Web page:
"He is ... the firstborn of all creation." Colossians 1:15
Those who do not believe that Jesus is God have used this phrase to "prove" that the Son of God is a created being. They teach that Jesus was the first thing created by God. However, this does not jive with the rest of Scripture. Jesus is the Word that was in the beginning with God, that was God, and created all things (John 1:1-3). Furthermore, that passage says that, "without him was not any thing made that was made." Jesus is the Creator, not a created being. Therefore, "firstborn of creation" must have some other meaning.
Look up the word firstborn (πρωτοτοκος) in a Greek Lexicon and you'll find that it is translated correctly. The word was used to describe the first male child born to a family or a first born sheep. But when referring to Jesus, Bauer describes him as "the first-born of a new humanity which is to be glorified, as its exalted Lord is glorified. ... [T]he one coming forth from God to form the new community of saints."1 With that explanation, he gives the idea that firstborn refers to Jesus' glorified, resurrection body. It is true that our Lord Jesus is the first to have experienced the final resurrection, however, this doesn't seem to fit with the context of the passage, especially as the very next verse talks about his authority over the original creation.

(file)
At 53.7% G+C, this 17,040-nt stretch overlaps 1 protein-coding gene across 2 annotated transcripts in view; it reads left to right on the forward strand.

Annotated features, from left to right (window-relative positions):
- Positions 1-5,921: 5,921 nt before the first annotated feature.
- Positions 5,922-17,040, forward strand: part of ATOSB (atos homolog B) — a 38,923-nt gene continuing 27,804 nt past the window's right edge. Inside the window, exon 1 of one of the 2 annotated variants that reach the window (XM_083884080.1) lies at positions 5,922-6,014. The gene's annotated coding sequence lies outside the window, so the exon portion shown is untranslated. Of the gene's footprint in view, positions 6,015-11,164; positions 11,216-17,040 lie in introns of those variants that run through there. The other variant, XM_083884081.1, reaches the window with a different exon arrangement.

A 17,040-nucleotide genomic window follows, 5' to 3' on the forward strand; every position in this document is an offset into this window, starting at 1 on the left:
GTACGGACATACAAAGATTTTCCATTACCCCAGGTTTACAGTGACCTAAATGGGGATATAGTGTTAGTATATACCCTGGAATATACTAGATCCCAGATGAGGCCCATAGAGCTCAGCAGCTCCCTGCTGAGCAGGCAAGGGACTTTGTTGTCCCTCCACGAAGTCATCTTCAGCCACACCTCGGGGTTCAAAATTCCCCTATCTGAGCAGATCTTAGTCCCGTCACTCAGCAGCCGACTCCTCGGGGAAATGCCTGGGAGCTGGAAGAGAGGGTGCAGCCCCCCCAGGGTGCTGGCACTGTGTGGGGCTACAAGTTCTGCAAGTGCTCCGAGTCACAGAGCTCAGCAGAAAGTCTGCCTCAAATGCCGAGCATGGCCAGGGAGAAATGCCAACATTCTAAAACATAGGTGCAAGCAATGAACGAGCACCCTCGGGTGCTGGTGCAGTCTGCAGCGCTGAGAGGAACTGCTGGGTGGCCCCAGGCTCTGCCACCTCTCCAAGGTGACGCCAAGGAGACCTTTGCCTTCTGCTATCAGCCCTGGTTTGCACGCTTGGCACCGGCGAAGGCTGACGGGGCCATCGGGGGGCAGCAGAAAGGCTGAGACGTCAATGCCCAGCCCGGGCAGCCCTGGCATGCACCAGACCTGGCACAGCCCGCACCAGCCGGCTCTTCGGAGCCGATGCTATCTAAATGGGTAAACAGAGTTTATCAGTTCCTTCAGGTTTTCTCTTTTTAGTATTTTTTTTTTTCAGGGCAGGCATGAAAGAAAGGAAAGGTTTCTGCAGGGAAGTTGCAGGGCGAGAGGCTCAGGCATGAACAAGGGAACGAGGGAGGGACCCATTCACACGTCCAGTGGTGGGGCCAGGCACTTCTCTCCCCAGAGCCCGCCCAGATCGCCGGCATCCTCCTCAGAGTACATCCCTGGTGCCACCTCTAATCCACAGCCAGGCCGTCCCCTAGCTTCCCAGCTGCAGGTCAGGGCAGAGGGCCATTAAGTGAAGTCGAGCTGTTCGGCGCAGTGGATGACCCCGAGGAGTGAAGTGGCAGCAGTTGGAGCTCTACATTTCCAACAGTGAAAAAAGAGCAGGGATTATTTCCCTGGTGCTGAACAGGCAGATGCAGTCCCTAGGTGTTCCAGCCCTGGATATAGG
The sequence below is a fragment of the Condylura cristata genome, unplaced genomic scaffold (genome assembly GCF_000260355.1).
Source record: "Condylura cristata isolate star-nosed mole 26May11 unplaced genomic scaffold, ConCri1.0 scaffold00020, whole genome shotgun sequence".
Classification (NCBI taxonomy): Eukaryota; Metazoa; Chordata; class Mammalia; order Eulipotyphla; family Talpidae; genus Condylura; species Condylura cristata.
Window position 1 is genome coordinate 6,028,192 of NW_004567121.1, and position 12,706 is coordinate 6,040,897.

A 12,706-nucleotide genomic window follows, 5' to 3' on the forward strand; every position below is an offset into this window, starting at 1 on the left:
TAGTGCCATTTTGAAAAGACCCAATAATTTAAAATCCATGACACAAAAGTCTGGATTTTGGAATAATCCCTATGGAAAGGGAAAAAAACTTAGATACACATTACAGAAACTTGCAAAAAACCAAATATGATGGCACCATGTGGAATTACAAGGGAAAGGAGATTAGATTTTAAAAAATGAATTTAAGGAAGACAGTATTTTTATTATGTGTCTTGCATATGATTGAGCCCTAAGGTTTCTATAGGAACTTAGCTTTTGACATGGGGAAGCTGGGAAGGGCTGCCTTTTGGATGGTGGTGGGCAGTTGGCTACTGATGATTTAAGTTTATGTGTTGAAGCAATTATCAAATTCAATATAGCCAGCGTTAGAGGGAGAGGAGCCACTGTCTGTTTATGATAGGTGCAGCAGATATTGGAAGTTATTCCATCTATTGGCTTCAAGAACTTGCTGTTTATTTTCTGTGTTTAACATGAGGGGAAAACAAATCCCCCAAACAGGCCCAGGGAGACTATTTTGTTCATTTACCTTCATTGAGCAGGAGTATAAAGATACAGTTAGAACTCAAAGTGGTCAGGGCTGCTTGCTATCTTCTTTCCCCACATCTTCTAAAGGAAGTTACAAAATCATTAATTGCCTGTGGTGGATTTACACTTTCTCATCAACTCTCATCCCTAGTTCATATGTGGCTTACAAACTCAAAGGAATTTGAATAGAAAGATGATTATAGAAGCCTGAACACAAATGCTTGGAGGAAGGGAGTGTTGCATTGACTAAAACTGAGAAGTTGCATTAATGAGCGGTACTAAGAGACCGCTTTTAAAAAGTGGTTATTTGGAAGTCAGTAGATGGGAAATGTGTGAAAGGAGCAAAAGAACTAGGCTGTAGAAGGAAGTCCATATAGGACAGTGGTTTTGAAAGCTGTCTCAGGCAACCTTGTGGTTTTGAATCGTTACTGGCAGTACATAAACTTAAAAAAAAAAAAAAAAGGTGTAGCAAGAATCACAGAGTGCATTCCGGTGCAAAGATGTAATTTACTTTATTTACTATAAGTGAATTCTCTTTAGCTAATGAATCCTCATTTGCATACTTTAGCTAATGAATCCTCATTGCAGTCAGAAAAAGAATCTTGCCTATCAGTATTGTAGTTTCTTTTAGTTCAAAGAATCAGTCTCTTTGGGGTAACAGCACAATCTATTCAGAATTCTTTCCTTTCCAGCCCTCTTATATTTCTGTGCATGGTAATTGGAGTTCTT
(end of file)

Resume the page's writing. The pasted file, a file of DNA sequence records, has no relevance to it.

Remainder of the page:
Firstborn in this passage is best understood as a position of authority. Think back to the struggle between Jacob and Esau. The twins were born on the same day, but only one would receive the privilege of leading the family as the firstborn. The Lord Jesus holds this position over all creation. He has this right as the Creator because everything in heaven and earth, visible and invisible, including every level of authority, was created by him and for him (Col. 1:16). And everything in creation is held together by him as well (17). It makes sense then, that Jesus holds the authority of a firstborn over all creation because he is the Creator and Sustainer of the universe.
As a created being, the Scriptures include each of us under Jesus' authority. He is the one who made us, who sustains us, and the one to whom we are ultimately accountable. That means that each of us must seriously consider our relationship to him. The question today is this. Will you continue living in rebellion to him or will you submit to the authority of the One who made you and who knows what is best for you? Choose wisely.
1Bauer, Arndt, Gingrich, and Danker, A Greek-English Lexicon of the New Testament and Other Early Christian Literature, (Chicago: The University of Chicago Press, 1979), 726.